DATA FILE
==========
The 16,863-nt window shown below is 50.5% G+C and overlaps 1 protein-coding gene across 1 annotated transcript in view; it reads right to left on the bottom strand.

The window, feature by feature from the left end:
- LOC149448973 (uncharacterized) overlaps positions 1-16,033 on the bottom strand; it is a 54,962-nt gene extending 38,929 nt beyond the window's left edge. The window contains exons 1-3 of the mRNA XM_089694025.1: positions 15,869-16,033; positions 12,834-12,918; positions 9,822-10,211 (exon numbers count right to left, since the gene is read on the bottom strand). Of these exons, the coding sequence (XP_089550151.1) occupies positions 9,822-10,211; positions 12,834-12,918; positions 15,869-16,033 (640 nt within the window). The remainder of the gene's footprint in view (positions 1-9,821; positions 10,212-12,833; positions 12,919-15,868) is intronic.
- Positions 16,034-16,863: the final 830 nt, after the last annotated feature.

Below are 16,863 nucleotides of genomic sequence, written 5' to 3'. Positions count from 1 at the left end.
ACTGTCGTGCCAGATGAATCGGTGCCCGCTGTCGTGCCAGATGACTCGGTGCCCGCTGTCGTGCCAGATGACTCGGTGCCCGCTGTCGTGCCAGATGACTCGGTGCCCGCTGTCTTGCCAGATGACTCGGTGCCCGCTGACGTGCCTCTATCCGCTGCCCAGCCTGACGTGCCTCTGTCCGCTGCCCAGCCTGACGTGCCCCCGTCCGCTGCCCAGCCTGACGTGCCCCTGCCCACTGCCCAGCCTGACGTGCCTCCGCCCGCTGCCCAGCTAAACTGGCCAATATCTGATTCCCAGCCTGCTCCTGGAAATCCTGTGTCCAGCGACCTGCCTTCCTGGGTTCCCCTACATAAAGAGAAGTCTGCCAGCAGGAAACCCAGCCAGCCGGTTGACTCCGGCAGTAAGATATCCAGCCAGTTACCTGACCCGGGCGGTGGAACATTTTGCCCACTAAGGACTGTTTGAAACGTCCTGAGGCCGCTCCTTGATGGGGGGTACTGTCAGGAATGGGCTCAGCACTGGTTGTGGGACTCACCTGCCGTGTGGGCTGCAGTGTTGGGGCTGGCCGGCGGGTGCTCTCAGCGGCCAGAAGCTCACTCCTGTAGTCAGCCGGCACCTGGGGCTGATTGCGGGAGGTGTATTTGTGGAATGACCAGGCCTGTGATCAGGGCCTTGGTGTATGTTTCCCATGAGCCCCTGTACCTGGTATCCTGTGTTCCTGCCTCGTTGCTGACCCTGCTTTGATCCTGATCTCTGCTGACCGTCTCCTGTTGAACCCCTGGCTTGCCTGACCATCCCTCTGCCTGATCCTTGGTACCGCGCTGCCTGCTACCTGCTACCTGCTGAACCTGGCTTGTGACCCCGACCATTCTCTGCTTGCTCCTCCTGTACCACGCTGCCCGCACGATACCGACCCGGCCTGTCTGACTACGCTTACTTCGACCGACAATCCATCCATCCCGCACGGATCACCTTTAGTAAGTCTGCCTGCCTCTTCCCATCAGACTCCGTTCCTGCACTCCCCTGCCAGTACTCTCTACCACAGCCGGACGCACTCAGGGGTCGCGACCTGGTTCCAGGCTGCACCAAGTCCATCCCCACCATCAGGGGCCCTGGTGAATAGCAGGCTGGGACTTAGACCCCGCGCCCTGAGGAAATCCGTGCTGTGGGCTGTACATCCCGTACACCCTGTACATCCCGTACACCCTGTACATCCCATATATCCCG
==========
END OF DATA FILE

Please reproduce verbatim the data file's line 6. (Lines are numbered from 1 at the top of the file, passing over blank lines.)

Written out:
ACTGTCGTGCCAGATGAATCGGTGCCCGCTGTCGTGCCAGATGACTCGGTGCCCGCTGTCGTGCCAGATGACTCGGTGCCCGCTGTCGTGCCAGATGACTCGGTGCCCGCTGTCTTGCCAGATGACTCGGTGCCCGCTGACGTGCCTCTATCCGCTGCCCAGCCTGACGTGCCTCTGTCCGCTGCCCAGCCTGACGTGCCCCCGTCCGCTGCCCAGCCTGACGTGCCCCTGCCCACTGCCCAGCCTGACGTGCCTCCGCCCGCTGCCCAGCTAAACTGGCCAATATCTGATTCCCAGCCTGCTCCTGGAAATCCTGTGTCCAGCGACCTGCCTTCCTGGGTTCCCCTACATAAAGAGAAGTCTGCCAGCAGGAAACCCAGCCAGCCGGTTGACTCCGGCAGTAAGATATCCAGCCAGTTACCTGACCCGGGCGGTGGAACATTTTGCCCACTAAGGACTGTTTGAAACGTCCTGAGGCCGCTCCTTGATGGGGGGTACTGTCAGGAATGGGCTCAGCACTGGTTGTGGGACTCACCTGCCGTGTGGGCTGCAGTGTTGGGGCTGGCCGGCGGGTGCTCTCAGCGGCCAGAAGCTCACTCCTGTAGTCAGCCGGCACCTGGGGCTGATTGCGGGAGGTGTATTTGTGGAATGACCAGGCCTGTGATCAGGGCCTTGGTGTATGTTTCCCATGAGCCCCTGTACCTGGTATCCTGTGTTCCTGCCTCGTTGCTGACCCTGCTTTGATCCTGATCTCTGCTGACCGTCTCCTGTTGAACCCCTGGCTTGCCTGACCATCCCTCTGCCTGATCCTTGGTACCGCGCTGCCTGCTACCTGCTACCTGCTGAACCTGGCTTGTGACCCCGACCATTCTCTGCTTGCTCCTCCTGTACCACGCTGCCCGCACGATACCGACCCGGCCTGTCTGACTACGCTTACTTCGACCGACAATCCATCCATCCCGCACGGATCACCTTTAGTAAGTCTGCCTGCCTCTTCCCATCAGACTCCGTTCCTGCACTCCCCTGCCAGTACTCTCTACCACAGCCGGACGCACTCAGGGGTCGCGACCTGGTTCCAGGCTGCACCAAGTCCATCCCCACCATCAGGGGCCCTGGTGAATAGCAGGCTGGGACTTAGACCCCGCGCCCTGAGGAAATCCGTGCTGTGGGCTGTACATCCCGTACACCCTGTACATCCCGTACACCCTGTACATCCCATATATCCCG